Turning the "Oops"es Into Art

“Creativity is allowing yourself to make mistakes. Art is knowing which ones to keep.”Scott Adams

A day or so ago I thought it would be a fun idea to make some zig zaggy chevron earrings. When I think back on crochet memories, zig zag and granny squares are what I grew up seeing. To me, those are classic, crochet trademarks, if you will.

So I sat down to make a pair. How hard can it be, right? Turns out, it’s… well… it wasn’t too easy. I had never made the zig zaggy chevron pattern before. I had made zig zags on my own in freeform work, but I wanted it to look somewhat uniform. Ha! 

I had to start and restart several times, because, once you add the zigs and zags in, my earring was either wider or narrower than I had in mind. It seems that every chevron pattern I saw was different, so I also had to figure out a formula that would work for the width… x-amount of sc, then 3 sc in one stitch, x more scs, then skip, etc. It was almost enough to make me toss it and forget it. I then looked to see if there were earrings similar to this. I found none, and I do believe there’s a reason for it. I think the zig zag formula may be tricky enough, but when you’re trying to do it in miniature, it’s enough to make a person drink an entire bottle of wine in 15 minutes. I didn’t do this, but only because I didn’t have the wine. haha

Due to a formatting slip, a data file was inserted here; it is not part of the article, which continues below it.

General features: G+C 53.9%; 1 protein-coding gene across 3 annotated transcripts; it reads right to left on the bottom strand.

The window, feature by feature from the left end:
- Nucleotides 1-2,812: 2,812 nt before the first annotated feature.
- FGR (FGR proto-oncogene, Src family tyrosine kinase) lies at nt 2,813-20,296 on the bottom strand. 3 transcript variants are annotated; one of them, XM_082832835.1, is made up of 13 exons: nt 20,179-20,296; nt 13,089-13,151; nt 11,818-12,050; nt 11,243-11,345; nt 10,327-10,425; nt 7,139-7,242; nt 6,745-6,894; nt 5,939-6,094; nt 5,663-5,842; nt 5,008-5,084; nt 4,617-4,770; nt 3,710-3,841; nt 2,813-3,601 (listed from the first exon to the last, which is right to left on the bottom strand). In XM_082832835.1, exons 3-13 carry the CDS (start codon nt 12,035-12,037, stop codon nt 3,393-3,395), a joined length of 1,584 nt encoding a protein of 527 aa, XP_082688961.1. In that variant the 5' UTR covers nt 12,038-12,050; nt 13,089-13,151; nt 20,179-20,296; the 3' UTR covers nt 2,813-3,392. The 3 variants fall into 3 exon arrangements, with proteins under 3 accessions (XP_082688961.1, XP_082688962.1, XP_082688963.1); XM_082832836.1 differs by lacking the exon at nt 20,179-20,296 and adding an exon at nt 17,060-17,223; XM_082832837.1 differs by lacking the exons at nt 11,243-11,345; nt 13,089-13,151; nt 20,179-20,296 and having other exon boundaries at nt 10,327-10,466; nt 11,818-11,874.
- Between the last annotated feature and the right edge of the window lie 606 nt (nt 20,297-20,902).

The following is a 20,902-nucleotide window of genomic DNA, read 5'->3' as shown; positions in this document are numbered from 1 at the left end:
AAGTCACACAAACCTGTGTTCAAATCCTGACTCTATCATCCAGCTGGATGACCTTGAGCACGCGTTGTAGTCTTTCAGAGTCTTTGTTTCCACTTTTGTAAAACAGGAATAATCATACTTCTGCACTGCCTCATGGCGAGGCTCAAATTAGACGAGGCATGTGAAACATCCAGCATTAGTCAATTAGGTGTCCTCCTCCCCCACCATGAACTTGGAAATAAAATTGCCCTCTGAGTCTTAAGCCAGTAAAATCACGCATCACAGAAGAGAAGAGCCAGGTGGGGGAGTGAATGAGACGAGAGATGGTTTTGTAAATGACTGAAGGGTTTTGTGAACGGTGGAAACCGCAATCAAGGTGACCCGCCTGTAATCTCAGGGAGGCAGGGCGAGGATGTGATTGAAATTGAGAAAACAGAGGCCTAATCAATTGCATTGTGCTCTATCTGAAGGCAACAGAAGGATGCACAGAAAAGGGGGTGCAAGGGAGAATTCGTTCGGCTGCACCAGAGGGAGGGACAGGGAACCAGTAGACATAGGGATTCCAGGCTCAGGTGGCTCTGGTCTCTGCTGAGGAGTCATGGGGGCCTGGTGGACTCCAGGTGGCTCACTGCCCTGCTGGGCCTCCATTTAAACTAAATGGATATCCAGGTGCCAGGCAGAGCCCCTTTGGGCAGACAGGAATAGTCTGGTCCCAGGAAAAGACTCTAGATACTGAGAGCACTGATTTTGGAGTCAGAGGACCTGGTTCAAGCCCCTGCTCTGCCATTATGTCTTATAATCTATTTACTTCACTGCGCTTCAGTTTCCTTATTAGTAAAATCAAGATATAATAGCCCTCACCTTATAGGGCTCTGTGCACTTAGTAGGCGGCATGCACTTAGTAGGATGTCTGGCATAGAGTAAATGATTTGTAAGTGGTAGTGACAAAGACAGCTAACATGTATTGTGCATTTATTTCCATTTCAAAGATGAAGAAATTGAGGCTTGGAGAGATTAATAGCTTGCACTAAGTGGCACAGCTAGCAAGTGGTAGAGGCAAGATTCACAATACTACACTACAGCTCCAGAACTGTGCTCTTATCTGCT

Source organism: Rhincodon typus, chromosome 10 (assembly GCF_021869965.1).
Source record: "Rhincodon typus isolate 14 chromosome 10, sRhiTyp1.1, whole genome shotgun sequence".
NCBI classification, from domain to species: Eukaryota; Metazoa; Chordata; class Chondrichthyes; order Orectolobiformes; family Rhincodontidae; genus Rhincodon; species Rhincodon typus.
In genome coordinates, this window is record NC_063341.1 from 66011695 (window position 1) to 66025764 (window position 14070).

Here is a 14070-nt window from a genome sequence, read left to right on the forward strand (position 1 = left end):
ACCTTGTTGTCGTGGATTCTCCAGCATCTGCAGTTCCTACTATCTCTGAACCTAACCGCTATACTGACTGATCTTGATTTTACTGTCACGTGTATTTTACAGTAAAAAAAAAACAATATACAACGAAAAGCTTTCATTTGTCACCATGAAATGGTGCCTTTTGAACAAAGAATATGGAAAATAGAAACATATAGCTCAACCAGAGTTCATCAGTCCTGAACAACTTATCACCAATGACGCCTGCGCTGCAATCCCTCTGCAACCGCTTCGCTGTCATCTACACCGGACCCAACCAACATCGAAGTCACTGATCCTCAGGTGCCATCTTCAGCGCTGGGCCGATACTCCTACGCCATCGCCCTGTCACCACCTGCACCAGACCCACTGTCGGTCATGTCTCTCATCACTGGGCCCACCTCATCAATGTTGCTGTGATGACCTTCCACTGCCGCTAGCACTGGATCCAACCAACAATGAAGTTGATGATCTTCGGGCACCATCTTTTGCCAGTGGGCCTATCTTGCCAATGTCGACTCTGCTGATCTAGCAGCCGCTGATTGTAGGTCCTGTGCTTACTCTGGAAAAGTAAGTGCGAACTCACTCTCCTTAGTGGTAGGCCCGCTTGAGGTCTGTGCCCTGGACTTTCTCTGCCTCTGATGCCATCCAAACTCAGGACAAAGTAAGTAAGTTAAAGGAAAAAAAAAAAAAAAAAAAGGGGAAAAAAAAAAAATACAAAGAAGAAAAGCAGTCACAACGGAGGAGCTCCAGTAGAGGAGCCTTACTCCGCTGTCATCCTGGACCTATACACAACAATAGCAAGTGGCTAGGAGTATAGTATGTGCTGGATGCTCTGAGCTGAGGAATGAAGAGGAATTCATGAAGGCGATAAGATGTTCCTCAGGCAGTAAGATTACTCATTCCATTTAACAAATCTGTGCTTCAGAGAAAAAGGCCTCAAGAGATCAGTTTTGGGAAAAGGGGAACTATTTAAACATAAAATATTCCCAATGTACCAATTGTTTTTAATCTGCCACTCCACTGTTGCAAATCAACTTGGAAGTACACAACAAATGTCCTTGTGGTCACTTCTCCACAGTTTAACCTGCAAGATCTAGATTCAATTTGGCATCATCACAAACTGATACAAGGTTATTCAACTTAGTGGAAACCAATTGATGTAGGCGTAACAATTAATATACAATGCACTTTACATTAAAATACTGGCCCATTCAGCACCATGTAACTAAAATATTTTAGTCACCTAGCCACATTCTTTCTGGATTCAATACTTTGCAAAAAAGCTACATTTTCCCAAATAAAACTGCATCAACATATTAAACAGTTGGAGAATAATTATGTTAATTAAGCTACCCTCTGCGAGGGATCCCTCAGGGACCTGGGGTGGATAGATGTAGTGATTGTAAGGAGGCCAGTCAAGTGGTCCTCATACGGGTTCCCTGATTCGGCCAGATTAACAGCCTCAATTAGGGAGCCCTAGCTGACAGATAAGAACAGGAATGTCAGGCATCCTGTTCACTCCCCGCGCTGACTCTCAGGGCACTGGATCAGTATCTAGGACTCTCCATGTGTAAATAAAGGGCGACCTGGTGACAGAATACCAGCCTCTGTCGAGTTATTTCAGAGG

When I had finished what I thought was a good size, this is what I saw.

I was making a red and pink one for Valentine’s Day, but the zig zag added more stitches along the way and ended up looking like a strip of bacon. So I decided to make breakfast… out of cotton thread. I really kinda like it!
 

 

I tried the chevron again and got better results the second time. I think they kind of look like tulips.

 

 

Both of these earring sets are now listed in my Etsy shop. I also added a new pair of Granny Square earrings.


So the moral of the blog is, embrace the suck, because you never know what mistakes can be turned into something great… well, something worth keeping, anyway. 
 
“In art, as in life, the best way to remedy mistakes is to take advantage of them.” –Darby Bannard
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